Thursday 4th August 2016
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The New Zealand dollar fell and the two-year swap rate dropped below 2 percent for the first time as traders pondered the prospects of a deeper cut to the official cash rate next week.
The kiwi dollar traded at 71.69 US cents as at 5pm in Wellington, having earlier sunk as low as 71.35 cents, from 72 cents late yesterday. The trade-weighted index was at 76.05, having touched 75.82 earlier, from 76.46 yesterday.
The two-year swap rate has fallen some 80 basis points this year and briefly fell below 2 percent earlier in the day on speculation the Reserve Bank is sufficiently concerned about weak inflation and a strong currency to contemplate a cut of 50 basis points on Aug. 11, pushing the OCR to within a quarter-point of the Reserve Bank of Australia's 1.5 percent cash rate. Ahead of the RBNZ's policy statement, the Bank of England reviews policy overnight and could cut its bank rate from 0.5 percent, while on Friday in the US, official payrolls data is expected to show the world's biggest economy added 180,000 jobs last month and a stronger number could reignite speculation for a Federal Reserve rate hike this year.
"There's obviously some key event risk coming up," said Philip Borkin, senior economist at ANZ New Zealand. "Payrolls is clearly key for the NZ dollar's direction. If there's a decent number then there's a chance the Fed comes to the table this year."
Borkin said next week's monetary policy statement is expected to be "relatively dovish" but ANZ doesn't expect 50 basis points of cuts because the only other times the RBNZ has cut that much has been after emergency-type events such as the February 2011 earthquake in Christchurch and a massive period of easing between September 2008 and April 2009, in the depths of the global financial crisis, when the central bank slashed the OCR by 5.5 percentage points.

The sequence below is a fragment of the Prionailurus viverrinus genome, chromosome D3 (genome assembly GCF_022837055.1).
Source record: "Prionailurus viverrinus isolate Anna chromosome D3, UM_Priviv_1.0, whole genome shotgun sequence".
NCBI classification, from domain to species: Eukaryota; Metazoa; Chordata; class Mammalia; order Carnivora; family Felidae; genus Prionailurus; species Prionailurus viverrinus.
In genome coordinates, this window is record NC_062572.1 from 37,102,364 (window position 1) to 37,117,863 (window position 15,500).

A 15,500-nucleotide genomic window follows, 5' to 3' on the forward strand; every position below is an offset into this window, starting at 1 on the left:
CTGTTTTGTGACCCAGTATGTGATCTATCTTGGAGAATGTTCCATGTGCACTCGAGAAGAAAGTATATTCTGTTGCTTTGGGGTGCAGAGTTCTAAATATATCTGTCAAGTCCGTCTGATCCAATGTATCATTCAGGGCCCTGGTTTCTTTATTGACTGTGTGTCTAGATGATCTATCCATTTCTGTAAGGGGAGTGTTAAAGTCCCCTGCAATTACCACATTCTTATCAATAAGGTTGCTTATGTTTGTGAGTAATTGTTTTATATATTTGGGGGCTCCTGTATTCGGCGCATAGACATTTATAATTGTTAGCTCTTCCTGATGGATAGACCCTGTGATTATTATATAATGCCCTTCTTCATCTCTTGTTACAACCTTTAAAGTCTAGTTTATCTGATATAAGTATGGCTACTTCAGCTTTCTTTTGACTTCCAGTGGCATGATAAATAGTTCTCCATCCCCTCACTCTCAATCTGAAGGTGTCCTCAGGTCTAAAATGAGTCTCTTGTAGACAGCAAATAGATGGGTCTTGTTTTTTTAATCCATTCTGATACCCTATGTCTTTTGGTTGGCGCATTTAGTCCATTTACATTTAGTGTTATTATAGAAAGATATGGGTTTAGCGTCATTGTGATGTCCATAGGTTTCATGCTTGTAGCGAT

"This time around the domestic economy is doing pretty well. it doesn't feel like they need to get the cash rate down in such a hurry," Borkin said, adding that ANZ is predicting a quarter-point cut next week and a second cut in early 2017. He expects governor Graeme Wheeler to harden his language about the New Zealand dollar being too high but stop short of using words such as "unjustified" or "unsustainable" which would signal intervention was a possibility. Intervention was unlikely to be contemplated at present because it was unlikely to be a success, he said.
Traders are putting 96 percent odds on RBNZ governor Graeme Wheeler cutting the official cash rate next week after its latest survey showed expectations for low inflation are becoming entrenched. A decline in the price of crude oil in recent months, even though it gained overnight, means fuel prices will again be among deflationary forces in the local economy, while a trade-weighted index is still well above the central bank's assumed path, meaning there's little inflation in imported prices.
The kiwi fell to 94.18 Australian cents from 94.80 cents late yesterday. It was little changed at 72.63 yen from 73.58 yen yesterday and was at 64.28 euro cents from 64.25 cents. It fell to 53.77 British pence ahead of the Bank of England's policy review tonight, amid expectations of a rate cut and further stimulus measures, from 54.44 pence. It fell to 4.7564 Chinese yuan from 4.7893 yuan yesterday.
New Zealand's two-year swap rate ended the day little changed at about 2 percent and the 10-year swaps fell 1 basis point to 2.45 percent.
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